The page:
|Should I host site myself and what would I need to do so|
OK so I thought up what I think to be a great idea for a website. Basically this site targets a population in about a 60 mile radius near where I grew up. So I've gotten myself excited about the idea and now want to look into what it would take to build the site.
The traffic will probably never get all that large due to the area I'm targeting. I plan to have a lot of video and large files on the site so there could potentially be a lot of bandwidth being used. I plan to have a little bit of server side scripting and database usage but nothing that would require that much processing.
I'm looking for a rough idea of what I would need if I hosted it myself. I'm looking for a very rough estimate as to the amount of hardware/money it would take if the site ever really took off.
Also do you think it would be better idea to look into a hosting company for this.
If you are planning to host it yourself, you will need a fixed IP address, not sure if your ISP gives you a fixed one or a dynamic IP. Hosting it by yourself also raises the question if you have the knowledge about protecting your server and the network of your ISP.
Just my 2 cents.
Read you ISP's ToS- many prohibit running web servers with their residential service and require you to upgrade to a higher priced business plan.
I assume you already know you need a broadband connection (DSL or cable).
Hang on, let me back up a minute. Did you mean hosting this out of your home/office or having a dedicated server with a co-location/hosting company?
You'll need the server itself (with all the required software- server-enabled operating system, web server, other application server (if needed), database server (if needed), e-mail server (if needed), usual security s/w- firewall/anti-virus/etc.). You'll definitely want an UPS. Getting a hardware firewall is probably a good idea as well. And of course you'll have some sort of backup device for making your daily backups!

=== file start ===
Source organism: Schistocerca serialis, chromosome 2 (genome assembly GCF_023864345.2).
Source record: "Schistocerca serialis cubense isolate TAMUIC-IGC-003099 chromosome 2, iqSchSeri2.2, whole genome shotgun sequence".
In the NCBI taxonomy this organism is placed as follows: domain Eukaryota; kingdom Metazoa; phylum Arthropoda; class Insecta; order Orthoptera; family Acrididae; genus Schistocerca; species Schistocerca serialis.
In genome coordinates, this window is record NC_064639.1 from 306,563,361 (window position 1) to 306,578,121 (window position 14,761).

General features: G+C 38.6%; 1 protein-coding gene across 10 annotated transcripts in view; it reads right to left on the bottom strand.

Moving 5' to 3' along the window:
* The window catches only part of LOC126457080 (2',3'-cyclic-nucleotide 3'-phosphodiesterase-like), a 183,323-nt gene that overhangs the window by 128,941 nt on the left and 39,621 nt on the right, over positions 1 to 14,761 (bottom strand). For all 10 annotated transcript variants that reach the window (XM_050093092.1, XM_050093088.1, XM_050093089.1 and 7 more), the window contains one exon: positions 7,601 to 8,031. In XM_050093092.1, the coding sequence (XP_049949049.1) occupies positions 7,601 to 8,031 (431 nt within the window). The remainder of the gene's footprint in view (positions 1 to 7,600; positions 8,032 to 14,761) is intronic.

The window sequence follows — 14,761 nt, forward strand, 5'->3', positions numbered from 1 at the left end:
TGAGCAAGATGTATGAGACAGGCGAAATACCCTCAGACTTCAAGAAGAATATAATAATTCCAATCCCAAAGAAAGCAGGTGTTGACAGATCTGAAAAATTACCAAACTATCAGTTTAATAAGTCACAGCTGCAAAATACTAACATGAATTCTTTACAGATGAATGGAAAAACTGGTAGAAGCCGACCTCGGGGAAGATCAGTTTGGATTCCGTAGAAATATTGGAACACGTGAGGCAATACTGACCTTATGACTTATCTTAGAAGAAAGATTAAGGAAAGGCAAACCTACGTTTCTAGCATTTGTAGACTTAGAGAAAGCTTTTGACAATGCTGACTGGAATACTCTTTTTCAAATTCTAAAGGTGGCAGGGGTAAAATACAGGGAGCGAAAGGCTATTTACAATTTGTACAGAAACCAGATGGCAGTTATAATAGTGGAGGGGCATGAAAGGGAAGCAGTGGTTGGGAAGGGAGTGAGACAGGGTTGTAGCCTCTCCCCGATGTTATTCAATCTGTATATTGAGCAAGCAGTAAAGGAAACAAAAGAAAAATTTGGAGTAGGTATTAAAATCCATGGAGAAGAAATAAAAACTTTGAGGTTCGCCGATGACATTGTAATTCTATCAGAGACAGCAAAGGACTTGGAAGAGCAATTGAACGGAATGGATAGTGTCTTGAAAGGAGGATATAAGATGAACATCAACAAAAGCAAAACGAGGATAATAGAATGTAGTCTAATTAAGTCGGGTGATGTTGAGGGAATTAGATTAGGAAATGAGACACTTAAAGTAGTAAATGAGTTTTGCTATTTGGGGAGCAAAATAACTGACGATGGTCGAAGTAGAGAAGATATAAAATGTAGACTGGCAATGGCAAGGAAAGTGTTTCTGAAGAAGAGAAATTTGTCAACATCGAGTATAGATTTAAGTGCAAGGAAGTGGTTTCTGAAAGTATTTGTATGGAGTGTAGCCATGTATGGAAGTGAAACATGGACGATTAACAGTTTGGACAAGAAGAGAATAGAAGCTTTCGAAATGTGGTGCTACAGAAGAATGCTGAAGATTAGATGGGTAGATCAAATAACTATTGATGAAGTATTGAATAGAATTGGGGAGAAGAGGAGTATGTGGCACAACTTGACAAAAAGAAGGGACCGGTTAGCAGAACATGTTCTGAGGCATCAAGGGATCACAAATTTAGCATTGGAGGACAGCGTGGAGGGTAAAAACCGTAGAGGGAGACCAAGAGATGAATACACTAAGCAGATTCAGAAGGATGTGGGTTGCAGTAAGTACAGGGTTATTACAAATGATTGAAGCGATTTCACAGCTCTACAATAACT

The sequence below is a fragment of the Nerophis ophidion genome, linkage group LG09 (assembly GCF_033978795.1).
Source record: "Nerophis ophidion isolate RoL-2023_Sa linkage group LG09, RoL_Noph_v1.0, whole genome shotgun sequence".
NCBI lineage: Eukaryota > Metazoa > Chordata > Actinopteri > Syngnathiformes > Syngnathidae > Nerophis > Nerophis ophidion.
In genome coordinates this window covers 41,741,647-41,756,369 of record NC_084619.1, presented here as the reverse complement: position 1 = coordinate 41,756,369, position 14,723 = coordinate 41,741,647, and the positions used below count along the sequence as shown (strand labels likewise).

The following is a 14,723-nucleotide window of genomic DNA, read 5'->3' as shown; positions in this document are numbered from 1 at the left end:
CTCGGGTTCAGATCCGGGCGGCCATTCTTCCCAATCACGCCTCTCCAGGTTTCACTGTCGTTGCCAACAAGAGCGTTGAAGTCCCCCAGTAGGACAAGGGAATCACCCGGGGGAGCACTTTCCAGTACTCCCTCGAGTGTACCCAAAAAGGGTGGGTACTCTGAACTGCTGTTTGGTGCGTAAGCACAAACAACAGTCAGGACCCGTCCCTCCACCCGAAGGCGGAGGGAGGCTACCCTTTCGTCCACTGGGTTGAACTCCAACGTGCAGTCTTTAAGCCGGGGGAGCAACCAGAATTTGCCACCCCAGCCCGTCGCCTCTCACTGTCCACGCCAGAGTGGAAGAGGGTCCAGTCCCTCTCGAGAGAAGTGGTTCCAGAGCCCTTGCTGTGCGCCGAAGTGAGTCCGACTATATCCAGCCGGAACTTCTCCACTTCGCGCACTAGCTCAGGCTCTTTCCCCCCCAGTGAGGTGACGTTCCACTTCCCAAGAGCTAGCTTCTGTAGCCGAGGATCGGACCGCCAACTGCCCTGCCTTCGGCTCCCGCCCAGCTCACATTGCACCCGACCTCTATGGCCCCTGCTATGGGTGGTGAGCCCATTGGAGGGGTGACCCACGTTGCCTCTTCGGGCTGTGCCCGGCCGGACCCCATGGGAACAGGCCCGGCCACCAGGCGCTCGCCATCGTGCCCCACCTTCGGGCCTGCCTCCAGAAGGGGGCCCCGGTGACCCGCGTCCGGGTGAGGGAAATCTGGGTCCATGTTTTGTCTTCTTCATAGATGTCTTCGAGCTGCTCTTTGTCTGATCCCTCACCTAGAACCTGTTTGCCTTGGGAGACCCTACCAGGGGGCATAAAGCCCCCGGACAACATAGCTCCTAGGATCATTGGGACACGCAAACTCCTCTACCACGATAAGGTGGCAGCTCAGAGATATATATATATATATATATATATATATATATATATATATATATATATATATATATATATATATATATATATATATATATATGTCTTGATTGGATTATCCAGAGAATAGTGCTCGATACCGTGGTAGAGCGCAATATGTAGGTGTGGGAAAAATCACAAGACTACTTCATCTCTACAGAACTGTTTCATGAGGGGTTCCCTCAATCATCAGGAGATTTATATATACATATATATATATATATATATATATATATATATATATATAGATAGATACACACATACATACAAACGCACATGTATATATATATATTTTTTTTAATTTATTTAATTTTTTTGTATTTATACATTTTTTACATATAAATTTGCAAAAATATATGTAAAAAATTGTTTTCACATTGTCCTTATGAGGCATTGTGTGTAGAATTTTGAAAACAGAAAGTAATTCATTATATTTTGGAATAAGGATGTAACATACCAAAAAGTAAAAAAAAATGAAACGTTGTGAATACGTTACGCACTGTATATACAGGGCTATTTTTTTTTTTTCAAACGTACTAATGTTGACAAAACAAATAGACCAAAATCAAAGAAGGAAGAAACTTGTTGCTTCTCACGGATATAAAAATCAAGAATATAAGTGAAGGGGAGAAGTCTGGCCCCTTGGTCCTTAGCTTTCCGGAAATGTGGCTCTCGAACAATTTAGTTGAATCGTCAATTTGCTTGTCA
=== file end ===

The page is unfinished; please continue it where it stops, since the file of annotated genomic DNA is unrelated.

If/when it takes off, you'll want to look into multiple servers (for splitting applications between servers and load balancing), a load balancer, definitely a h/w firewall if you haven't done so already. You'll also want to look into redundant Internet connections.
For pricing, you can spend $1,500 and up (way up) for each server, depending on the H/W & S/W configurations.
Define "hosting it myself".
Hosting it in your home/office is almost certainly a bad idea.
Start with a shared or virtual server. They are cheap, good, and minimize financial risk.
Depending on what you are doing, it can be useful to have a "test server" at your home/office, but that is quite a different issue. It's a sandbox you can play with things in without screwing-up your live website.
But hosting off of ISP in-home bandwidth? Naw. First of all, many high-speed Internet plans have asymetrical bandwidth. High bandwidth down, low bandwidth up. You need high bandwidth up. Secondly, most prohibit this kind of use, and the cost of service that DOES allow it is typically much more costly than a hosting plan - and in many cases even more than the monthly cost of a dedicated server in a data center.
Finally, a good hosting center has much better connectivity than your ISP provides. Most have multiple backbone connections. Many are hosted in or adjacent or "data hotels" where they connect to multiple backbones easily and, more importantly - easily connect to additional ones as needs change.
It kind of reminds me of when I gave myself a haircut when I was a kid. The measily savings were way outweighed by the penalties for an unskilled job (spanking, looking stupid, etc.). Can't say I really learned enough to become a barber either.
Just because you can get hosting for free some places, that doesn't mean it doesn't take a lot of resources and highly trained people to make it work. Economies of scale make it work, plus the hosting companies often make their money indirecty or through "gothcas." They frequently go out of business.
The billion dollar company I was working for briefly considered becoming an ISP. Briefly.